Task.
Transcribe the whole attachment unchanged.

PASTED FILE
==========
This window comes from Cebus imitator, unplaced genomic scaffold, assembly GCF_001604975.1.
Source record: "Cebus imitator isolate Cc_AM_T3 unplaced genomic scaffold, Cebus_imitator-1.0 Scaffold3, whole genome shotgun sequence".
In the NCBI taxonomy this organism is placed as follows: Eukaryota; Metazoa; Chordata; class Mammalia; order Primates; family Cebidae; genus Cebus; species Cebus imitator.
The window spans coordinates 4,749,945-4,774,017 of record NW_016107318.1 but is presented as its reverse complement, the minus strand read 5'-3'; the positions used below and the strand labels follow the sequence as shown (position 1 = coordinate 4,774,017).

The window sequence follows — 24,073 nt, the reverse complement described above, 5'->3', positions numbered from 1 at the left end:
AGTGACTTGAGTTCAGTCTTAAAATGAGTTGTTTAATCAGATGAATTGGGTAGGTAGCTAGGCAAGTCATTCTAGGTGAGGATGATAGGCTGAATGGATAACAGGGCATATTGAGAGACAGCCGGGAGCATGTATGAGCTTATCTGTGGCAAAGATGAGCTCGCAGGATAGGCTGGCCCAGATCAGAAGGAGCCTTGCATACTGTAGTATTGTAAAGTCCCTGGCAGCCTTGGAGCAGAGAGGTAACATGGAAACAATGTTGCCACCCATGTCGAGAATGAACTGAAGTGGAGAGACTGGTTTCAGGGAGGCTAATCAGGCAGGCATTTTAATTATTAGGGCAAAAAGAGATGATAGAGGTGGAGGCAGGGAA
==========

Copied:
This window comes from Cebus imitator, unplaced genomic scaffold, assembly GCF_001604975.1.
Source record: "Cebus imitator isolate Cc_AM_T3 unplaced genomic scaffold, Cebus_imitator-1.0 Scaffold3, whole genome shotgun sequence".
In the NCBI taxonomy this organism is placed as follows: Eukaryota; Metazoa; Chordata; class Mammalia; order Primates; family Cebidae; genus Cebus; species Cebus imitator.
The window spans coordinates 4,749,945-4,774,017 of record NW_016107318.1 but is presented as its reverse complement, the minus strand read 5'-3'; the positions used below and the strand labels follow the sequence as shown (position 1 = coordinate 4,774,017).

The window sequence follows — 24,073 nt, the reverse complement described above, 5'->3', positions numbered from 1 at the left end:
AGTGACTTGAGTTCAGTCTTAAAATGAGTTGTTTAATCAGATGAATTGGGTAGGTAGCTAGGCAAGTCATTCTAGGTGAGGATGATAGGCTGAATGGATAACAGGGCATATTGAGAGACAGCCGGGAGCATGTATGAGCTTATCTGTGGCAAAGATGAGCTCGCAGGATAGGCTGGCCCAGATCAGAAGGAGCCTTGCATACTGTAGTATTGTAAAGTCCCTGGCAGCCTTGGAGCAGAGAGGTAACATGGAAACAATGTTGCCACCCATGTCGAGAATGAACTGAAGTGGAGAGACTGGTTTCAGGGAGGCTAATCAGGCAGGCATTTTAATTATTAGGGCAAAAAGAGATGATAGAGGTGGAGGCAGGGAA